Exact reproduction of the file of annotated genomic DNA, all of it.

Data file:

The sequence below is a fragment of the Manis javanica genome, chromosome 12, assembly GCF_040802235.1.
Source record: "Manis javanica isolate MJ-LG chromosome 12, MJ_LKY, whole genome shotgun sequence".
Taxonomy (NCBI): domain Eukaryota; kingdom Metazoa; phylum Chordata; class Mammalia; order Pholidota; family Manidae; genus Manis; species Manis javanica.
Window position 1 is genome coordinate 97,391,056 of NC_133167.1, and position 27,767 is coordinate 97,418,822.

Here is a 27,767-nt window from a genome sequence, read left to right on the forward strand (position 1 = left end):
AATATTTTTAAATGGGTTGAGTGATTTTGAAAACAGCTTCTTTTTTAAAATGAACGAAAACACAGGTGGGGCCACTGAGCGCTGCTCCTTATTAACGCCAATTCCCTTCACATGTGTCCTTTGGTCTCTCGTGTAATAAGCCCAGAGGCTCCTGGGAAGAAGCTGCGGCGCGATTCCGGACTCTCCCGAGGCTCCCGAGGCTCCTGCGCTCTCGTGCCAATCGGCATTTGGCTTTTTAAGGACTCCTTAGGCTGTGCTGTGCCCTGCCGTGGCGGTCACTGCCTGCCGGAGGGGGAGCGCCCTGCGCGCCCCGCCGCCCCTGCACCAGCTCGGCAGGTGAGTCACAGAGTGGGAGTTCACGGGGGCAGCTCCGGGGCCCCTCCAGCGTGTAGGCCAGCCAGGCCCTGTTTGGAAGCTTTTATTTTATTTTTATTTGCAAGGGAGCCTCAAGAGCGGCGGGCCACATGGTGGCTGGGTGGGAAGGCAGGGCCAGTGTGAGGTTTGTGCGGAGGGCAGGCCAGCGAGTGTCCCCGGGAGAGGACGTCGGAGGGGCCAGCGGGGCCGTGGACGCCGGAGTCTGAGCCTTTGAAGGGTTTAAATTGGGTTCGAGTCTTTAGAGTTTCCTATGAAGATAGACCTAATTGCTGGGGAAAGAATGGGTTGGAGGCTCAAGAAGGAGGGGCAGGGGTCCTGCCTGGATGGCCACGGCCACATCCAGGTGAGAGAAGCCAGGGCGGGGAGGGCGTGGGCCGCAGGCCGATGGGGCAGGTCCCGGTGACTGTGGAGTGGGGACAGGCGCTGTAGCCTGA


The sequence below is a fragment of the Manis javanica genome, chromosome 12, assembly GCF_040802235.1.
Source record: "Manis javanica isolate MJ-LG chromosome 12, MJ_LKY, whole genome shotgun sequence".
Taxonomy (NCBI): domain Eukaryota; kingdom Metazoa; phylum Chordata; class Mammalia; order Pholidota; family Manidae; genus Manis; species Manis javanica.
Window position 1 is genome coordinate 97,391,056 of NC_133167.1, and position 27,767 is coordinate 97,418,822.

Here is a 27,767-nt window from a genome sequence, read left to right on the forward strand (position 1 = left end):
AATATTTTTAAATGGGTTGAGTGATTTTGAAAACAGCTTCTTTTTTAAAATGAACGAAAACACAGGTGGGGCCACTGAGCGCTGCTCCTTATTAACGCCAATTCCCTTCACATGTGTCCTTTGGTCTCTCGTGTAATAAGCCCAGAGGCTCCTGGGAAGAAGCTGCGGCGCGATTCCGGACTCTCCCGAGGCTCCCGAGGCTCCTGCGCTCTCGTGCCAATCGGCATTTGGCTTTTTAAGGACTCCTTAGGCTGTGCTGTGCCCTGCCGTGGCGGTCACTGCCTGCCGGAGGGGGAGCGCCCTGCGCGCCCCGCCGCCCCTGCACCAGCTCGGCAGGTGAGTCACAGAGTGGGAGTTCACGGGGGCAGCTCCGGGGCCCCTCCAGCGTGTAGGCCAGCCAGGCCCTGTTTGGAAGCTTTTATTTTATTTTTATTTGCAAGGGAGCCTCAAGAGCGGCGGGCCACATGGTGGCTGGGTGGGAAGGCAGGGCCAGTGTGAGGTTTGTGCGGAGGGCAGGCCAGCGAGTGTCCCCGGGAGAGGACGTCGGAGGGGCCAGCGGGGCCGTGGACGCCGGAGTCTGAGCCTTTGAAGGGTTTAAATTGGGTTCGAGTCTTTAGAGTTTCCTATGAAGATAGACCTAATTGCTGGGGAAAGAATGGGTTGGAGGCTCAAGAAGGAGGGGCAGGGGTCCTGCCTGGATGGCCACGGCCACATCCAGGTGAGAGAAGCCAGGGCGGGGAGGGCGTGGGCCGCAGGCCGATGGGGCAGGTCCCGGTGACTGTGGAGTGGGGACAGGCGCTGTAGCCTGA